To prove its fraud claim, AE was required to show:
(a) A representation or, where there is a duty to disclose, concealment of a fact,
(b) which is material to the transaction at hand,
(c) made falsely, with knowledge of its falsity, or with such utter disregard and recklessness as to whether it is true or false that knowledge may be inferred,
(d) with the intent of misleading another into relying upon it,
(e) justifiable reliance upon the representation or concealment, and
(f) a resulting injury proximately caused by the reliance.
See, Burr v. Board of County Comm’rs, 23 Ohio St. 3d 69, 23 Ohio B. 200, 491 N.E.2d 1101 (1986), paragraph two of the syllabus.
The Sotonji Court affirmed its holding in McDonald that: “[w]hen a buyer has had the opportunity to inspect the property, however, ‘he is charged with knowledge of the conditions that a reasonable inspection would have disclosed.’ An ‘as is’ sale indicates that the buyer has agreed to ‘make his or her own appraisal’ ‘and accept the risk’ of making the wrong decision.”
The 8th District held summary judgment was appropriate because AE accepted the risk when it failed to have a professional inspection completed. AE’s owner averred that he considered himself to be an expert in the construction field and had extensive experience in residential and commercial remodeling. The owner observed that the rooms had been freshly painted and walked through the Property three times, but he did not hire a professional inspector to examine for termites, plumbing, electrical, or other issues. AE expressly declined to hire an inspector.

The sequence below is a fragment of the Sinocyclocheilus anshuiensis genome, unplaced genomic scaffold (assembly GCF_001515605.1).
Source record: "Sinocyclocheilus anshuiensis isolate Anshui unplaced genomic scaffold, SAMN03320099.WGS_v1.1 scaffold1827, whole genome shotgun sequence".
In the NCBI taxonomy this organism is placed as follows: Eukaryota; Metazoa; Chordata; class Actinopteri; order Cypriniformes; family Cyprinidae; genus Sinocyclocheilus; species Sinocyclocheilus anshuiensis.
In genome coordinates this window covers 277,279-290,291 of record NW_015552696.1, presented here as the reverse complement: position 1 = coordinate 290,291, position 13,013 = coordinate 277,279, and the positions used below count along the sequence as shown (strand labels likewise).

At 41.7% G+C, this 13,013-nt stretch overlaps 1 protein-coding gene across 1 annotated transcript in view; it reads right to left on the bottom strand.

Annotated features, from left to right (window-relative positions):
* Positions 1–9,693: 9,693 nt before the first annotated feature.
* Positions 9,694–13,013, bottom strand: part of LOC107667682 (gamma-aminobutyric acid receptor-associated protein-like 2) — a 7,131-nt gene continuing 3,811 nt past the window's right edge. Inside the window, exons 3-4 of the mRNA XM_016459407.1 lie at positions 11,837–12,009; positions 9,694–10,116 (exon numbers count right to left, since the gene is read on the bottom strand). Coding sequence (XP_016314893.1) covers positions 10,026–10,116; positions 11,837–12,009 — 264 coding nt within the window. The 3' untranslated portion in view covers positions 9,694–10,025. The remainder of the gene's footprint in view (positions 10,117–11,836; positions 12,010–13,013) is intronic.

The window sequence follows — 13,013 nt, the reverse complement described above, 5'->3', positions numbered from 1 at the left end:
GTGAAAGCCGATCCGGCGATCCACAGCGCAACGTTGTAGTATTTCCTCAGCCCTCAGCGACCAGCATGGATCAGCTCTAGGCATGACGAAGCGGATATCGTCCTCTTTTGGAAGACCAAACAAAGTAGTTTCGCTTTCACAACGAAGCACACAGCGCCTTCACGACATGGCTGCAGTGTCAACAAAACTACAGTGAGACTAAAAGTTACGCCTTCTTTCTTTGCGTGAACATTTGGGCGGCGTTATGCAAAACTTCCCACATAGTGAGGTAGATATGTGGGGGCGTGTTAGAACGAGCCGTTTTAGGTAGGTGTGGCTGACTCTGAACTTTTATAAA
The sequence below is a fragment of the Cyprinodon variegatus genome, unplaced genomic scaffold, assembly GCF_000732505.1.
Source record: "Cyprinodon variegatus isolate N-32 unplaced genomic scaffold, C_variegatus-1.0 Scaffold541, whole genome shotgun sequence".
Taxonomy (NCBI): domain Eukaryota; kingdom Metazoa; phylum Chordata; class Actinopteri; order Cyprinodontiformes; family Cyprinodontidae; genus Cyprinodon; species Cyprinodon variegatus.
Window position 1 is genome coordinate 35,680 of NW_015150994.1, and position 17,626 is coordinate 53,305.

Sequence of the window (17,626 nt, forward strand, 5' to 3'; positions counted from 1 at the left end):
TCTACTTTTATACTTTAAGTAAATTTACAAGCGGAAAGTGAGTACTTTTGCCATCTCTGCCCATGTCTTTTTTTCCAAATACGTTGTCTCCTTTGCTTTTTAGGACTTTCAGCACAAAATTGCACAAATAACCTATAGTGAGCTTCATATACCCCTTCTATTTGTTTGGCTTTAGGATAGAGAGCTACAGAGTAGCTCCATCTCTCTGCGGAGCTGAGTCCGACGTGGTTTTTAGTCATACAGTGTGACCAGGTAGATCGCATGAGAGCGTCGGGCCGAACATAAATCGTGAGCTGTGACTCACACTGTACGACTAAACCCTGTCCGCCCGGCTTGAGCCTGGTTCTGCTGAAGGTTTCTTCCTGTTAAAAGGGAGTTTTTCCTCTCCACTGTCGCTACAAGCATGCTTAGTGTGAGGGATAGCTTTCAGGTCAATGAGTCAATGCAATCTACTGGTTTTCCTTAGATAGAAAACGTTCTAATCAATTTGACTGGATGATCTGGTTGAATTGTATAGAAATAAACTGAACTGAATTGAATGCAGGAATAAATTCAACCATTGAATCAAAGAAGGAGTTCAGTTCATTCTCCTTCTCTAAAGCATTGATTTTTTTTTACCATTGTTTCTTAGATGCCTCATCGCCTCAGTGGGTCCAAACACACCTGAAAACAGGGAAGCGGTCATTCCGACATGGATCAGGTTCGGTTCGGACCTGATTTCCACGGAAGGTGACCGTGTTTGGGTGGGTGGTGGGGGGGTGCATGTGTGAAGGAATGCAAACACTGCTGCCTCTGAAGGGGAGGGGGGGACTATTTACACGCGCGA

The record is devoid of evidence that Sotonji acted knowingly, recklessly, or intentionally, or with such utter disregard as to truth or falsity that knowledge may be inferred, with the intent of misleading AE into reliance. AE said that it relied on the disclosure form and the disclosure form is based on ‘actual knowledge.’
Id. at P28, citing ORC § 5302.30(D)(1).
Negligence and Negligent Misrepresentation
AE did not fare any better with its negligence claims. “An ‘as is’ clause in a real estate contract places the risk upon the purchaser as to the existence of defects and relieves the seller of any duty to disclose.’” Id. at P29, quoting Moreland v. Ksiazek, 8th Dist. Cuyahoga No. 83509, 2004-Ohio-2974, ¶ 56, quoting Rogers v. Hill, 124 Ohio App.3d 468, 471, 706 N.E.2d 438 (4th Dist.1998). “Therefore, as long as a seller does not engage in fraud, these two principles, caveat emptor and the ‘as is’ clause, bar any claims brought by a buyer.” Id.
Waiving and Waving
Caveat emptor survived the death of Latin for a reason. “Let the buyer beware” has been a central tenet of contract and property law for almost 500 years. Buyers can and should be aware of hidden defects. It is nearly impossible to discover every flaw and defect in a house, but if a buyer waives the right to inspect they can also wave goodbye to any possible claims down the road.
- Scott Heasley is a litigation and business attorney at Meyers, Roman, Friedberg & Lewis. If you have questions regarding legal matters affecting you or your business, Scott can be reached at email@example.com or here.